A couple of weekends ago, I spent a chunk of time hacking various bits and pieces around the various live data feeds I could find supporting the WRC Rally of Sardinia. There’s still a bit to do to tidy up what I learned to make it properly useful, but I learned a lot and just need to find the time now to write bits of it up.
One of the things I doodled was a take on a couple of the official live timing screens, specifically one that shows stage results next to overall results at the end of the stage:
and one that shows stage splits:
My table combines these, and rebases the times relative to a particular driver of interest. The layout isn’t ideal, but I was evolving the chart stage on stage, and this is about as far as I got:
The table shows the time deltas with respect to running/stage time at each split on the left, and within each split on the right. Road position, stage position and overall position at the end of the stage are all captured. (The alignment of data in the SS19 Overall column really should be center aligned to give space to left and right and distinguish the grouped split times from the overall stage delta…)
The table cells are coloured using a pandas table styler. One of the issues with the table is the numbers don’t necessarily add up – I was using the Python
round function which rounds to the nearest, rather than lowest, tenth, which I need to correct…
Since the rally, I’ve poked around with styles a bit more. One possible modification is to colour cells directly, either using a diverging palette, for example to try to spot patterns in road order, or to embed a bar chart in each cell. Also note the highlighted cell showing the overall rally leader at the end of the stage.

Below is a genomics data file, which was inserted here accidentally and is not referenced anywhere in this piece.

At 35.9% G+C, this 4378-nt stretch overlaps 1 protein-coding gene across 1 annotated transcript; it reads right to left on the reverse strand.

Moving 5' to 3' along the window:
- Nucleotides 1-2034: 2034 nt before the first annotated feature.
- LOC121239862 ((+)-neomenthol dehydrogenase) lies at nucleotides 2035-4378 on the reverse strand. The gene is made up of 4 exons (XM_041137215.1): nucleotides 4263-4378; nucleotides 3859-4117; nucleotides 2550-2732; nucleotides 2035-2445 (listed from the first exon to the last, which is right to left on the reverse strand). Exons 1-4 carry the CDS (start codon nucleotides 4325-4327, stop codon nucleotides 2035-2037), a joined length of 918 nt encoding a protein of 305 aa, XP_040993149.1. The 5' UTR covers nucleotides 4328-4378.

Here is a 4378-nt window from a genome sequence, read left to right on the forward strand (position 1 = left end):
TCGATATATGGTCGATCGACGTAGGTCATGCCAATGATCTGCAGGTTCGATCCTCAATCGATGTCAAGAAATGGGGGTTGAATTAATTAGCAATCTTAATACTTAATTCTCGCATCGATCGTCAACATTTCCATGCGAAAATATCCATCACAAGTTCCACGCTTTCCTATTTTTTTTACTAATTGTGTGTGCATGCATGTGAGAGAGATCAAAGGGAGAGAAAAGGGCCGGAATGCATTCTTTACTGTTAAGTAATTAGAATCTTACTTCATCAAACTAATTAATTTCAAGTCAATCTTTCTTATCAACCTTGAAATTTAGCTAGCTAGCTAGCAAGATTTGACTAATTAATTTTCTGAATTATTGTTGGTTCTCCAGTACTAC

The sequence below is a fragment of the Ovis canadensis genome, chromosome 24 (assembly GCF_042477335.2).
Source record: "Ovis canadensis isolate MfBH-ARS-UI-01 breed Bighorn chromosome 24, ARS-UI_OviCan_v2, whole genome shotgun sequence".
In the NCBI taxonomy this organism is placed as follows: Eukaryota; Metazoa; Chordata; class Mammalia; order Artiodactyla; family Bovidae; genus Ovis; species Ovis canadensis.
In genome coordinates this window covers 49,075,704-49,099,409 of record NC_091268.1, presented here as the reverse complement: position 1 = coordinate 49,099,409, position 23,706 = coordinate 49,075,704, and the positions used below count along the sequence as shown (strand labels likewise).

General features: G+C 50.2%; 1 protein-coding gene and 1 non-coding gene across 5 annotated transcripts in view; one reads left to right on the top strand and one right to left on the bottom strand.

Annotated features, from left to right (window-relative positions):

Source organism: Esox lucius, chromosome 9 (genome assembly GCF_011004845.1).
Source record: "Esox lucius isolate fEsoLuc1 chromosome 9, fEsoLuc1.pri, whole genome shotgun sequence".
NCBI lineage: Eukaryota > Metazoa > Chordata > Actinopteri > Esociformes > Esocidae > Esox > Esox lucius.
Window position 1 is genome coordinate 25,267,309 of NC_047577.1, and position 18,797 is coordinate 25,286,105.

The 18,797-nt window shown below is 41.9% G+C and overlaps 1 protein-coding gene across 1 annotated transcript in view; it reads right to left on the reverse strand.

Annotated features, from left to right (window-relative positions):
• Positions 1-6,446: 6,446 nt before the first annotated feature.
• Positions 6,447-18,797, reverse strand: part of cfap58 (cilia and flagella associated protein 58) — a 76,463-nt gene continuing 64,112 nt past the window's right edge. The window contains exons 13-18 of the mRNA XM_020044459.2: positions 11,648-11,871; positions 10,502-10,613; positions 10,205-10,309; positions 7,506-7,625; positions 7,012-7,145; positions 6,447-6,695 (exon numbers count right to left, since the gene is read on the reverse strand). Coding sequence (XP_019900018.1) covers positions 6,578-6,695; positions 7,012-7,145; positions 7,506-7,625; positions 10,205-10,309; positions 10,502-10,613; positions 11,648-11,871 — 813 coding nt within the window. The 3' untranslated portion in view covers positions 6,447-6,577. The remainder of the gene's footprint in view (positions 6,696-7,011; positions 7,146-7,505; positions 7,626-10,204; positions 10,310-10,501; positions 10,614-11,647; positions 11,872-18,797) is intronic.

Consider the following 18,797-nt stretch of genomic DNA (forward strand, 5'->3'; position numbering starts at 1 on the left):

One of the problems with the bar chart is that the range is set automatically for each column; in this case, it would be nice to be able to use the same range for the bars in each column so we could more easily identify the splits within which most time was lost. Another issue is the display of the
nan strings: it would be handy if the styler could replace these with an empty string.
As well as tinkering with the table, I also spent a chunk of time thinking about stage maps. Looking around for precedents, I found a couples of really nice examples these evening from a company called GeoRacing. The first is an animated route (the full glory of it can be seen in their Tour de Corse 2015 route preview:
The Leaflet Polyline snake animation plugin looks like it might provide a way of achieving that sort of effect, at least on a 2D map, given a GPS/geojson route map?
The second graphic was a really neat virtual timing “race view” that ghosted cars along the route to show their relative positions. Also note the rebased time graphic showing deltas between the highlighted driver and the other drivers:
You get a much better idea of how exciting – and good for storytelling – this “race view” is in the full GeoRacing Tour de Corse 2015 showreel.
Maybe I could use the Leaflet.MovingMarker or more recently updated leaflet-moving-marker plugin to animate separate markers to achieve a similar effect to the virtual cars in that example?
This could also be handy: animating GPX tracks with this trackanimation python package.
Folium has a timestamped geo plugin (see the plugins example notebook)…
Other forms of racing also provide a showcase for geotemporal data visualisation. For example, Crossbox Laptiming provide an app for motocross riders that also makes use of a geochronometric (?) display to compare lap times and lines:
By the by, it looks as if one of the official technology providers for WRC for 2018-2022 are an Australian company called Status Awareness Systems and their RallySafe product. The original FIA tender is still up on the FIA tendering website: Timing, Tracking and Connectivity Solution for FIA WRC – Call for expressions of interest and selection process [PDF].
It was quite interesting to see how the tender split out core/required and optional services:
(It’s actually quite fascinating looking around the web for other providers of rally monitoring systems. For example, Nam System, a Czech company that provide asset and fleet monitoring services, also use their ONI system for rally management. It’s not just F1 that can be used to drive innovation and showcase technologies in the context of motorsport…
PS see also this round up from a year or two ago on my once again lapsed Digital Worlds blog: Augmented TV Sports Coverage & Live TV Graphics.
PPS Also related, Visualising WRC Rally Stages With Relive?.